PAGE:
That is the story of Man and Virus. There could be an opening of the economy in fits and starts. Open until trouble arises? Or are we more selective. Do we change some of our habits? 

Much is trickier than it used to be. Restaurants can survive as drive-ins, drive-throughs, and drive-ups.  The menu had better be attractive and easy to understand if it is on the Web, which is new to many mom-and-pop entities  

Quote:So, are we going to have a MLB season and help Detroit pay it's  bills and employ some of its people or haven't the Democrats made up their minds about that either?

I'm more likely to watch some minor league baseball in which the entertainment value is reasonably good. Buying a ticket to see a minor league team over its head playing among major league teams is like paying for a Cadillac and ending up with a Yugo.  Heck, I might make the trip to the Twin Cities to see your fairly-new ballpark. I;ve never been to the Twin Cities. No, I have no desire to meet you for any reason.   The Tigers are going to lose lots of 8-2 and 11-4 games next year. I don;t pay A money to see B movies.    

Quote:Yep, the lower the demand the lower the price until you hit 0 and production stops and there's a huge surplus of worthless oil and billions upon billions of losses in profits that government won't ever get its hands on this year and probably next year. You're about 9 trillion short right now. So, who is going to pay for your more expensive food? The Democrats? Do you have enough Democrats left who are willing to anti-up and pay more taxes and pay higher food costs and higher clothes costs and higher education costs and so forth?

The oil companies stop pumping oil (tough luck, oil-field workers, but that is how capitalism works). Firms go bankrupt, and the strongest businesses buy out the assets of the failures at the sorts of vulture sales that we saw in retailing at places like Radio Shack, Mervyn's, and Montgomery Ward. Plenty of commercial real estate is vacant for a long time, and tax revenues plummet.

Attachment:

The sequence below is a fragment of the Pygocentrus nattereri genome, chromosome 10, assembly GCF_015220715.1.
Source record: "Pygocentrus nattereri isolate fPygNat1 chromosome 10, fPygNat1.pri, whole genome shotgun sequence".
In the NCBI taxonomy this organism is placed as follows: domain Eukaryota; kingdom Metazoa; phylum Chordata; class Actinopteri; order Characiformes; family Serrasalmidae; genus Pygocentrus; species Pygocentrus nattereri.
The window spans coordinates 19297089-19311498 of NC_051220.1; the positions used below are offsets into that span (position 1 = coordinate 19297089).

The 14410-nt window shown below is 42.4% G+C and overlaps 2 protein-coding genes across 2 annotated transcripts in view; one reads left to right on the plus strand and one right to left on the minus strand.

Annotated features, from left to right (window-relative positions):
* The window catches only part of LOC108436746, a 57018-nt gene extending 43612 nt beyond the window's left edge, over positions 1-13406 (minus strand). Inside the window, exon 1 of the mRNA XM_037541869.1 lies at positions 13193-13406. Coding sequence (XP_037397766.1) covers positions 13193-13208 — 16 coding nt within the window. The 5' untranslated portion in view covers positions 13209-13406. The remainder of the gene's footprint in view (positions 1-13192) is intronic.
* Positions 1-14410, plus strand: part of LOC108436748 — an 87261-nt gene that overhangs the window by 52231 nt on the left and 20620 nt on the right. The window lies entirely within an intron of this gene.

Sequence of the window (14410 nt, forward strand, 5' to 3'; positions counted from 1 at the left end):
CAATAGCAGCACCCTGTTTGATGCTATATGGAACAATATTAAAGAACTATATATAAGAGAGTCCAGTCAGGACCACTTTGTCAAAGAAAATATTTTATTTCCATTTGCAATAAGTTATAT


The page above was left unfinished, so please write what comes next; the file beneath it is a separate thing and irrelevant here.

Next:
Humanity has adjusted to all sorts of things in different scenarios. The Iron Curtain closed many old and once-desirable markets and suppliers off to capitalist firms even across the infamous internal border in Germany.  I have some optimism about certain things. We are still social creatures (we have pet dogs because the human family has much the same structure as a wolf pack, and dogs are basically wolves that have learned that children are not meat) and will not become isolated hermits forever. We still believe in consumerism as a reward for our efforts. We still believe in technological progress as a way to do things better and with richer results. We will innovate our way into doing much that we did before COVID-19 and get away with doing that again. Who knows? We may learn to use helmets that allow us protection from the virus yet allow us to eat in sit-down restaurants and attend concerts and theater events. We may end up with a safe and effective vaccine that gives COVID-19 no further chance to infect and kill. We will have places to go because we will be able to do things there. As it is I have no reason to go to Chicago, Detroit, Milwaukee, or Indianapolis, the four closest cities to me that have 500 thousand or more people. 

And, yes, we are political actors. I expect Donald Trump to go down to defeat and take a large number of his spineless and corrupt enablers down with him.
(05-11-2020, 12:44 AM)Classic-Xer Wrote: [ -> ]Do you have enough Democrats left who are willing to anti-up and pay more taxes and pay higher food costs and higher clothes costs and higher education costs and so forth?

The time America was Great was the time of tax and spend liberalism. We have since moved conservative way past the point of diminishing return. Yes, I think it is time to go back to what worked. We don’t have much choice, as the virus is tugging us in that direction. Denying that the problem exists, refusing to solve it, goes no where save death.

This is not to say we won’t go past the point of diminishing return again in the opposite direction. The next unravelling will come in its time. The desire to do what is best for the common good will wane.

But right now is the time of change, the time of commitment to the country. Some are sensing it. Others are marching to their doom.
(05-10-2020, 09:13 AM)David Horn Wrote: [ -> ]There is vast difference between essential services and ones that aren't. Sorry, but nail salons and gyms are luxuries, not necessities … but it's the economy, isn't it?  Rolleyes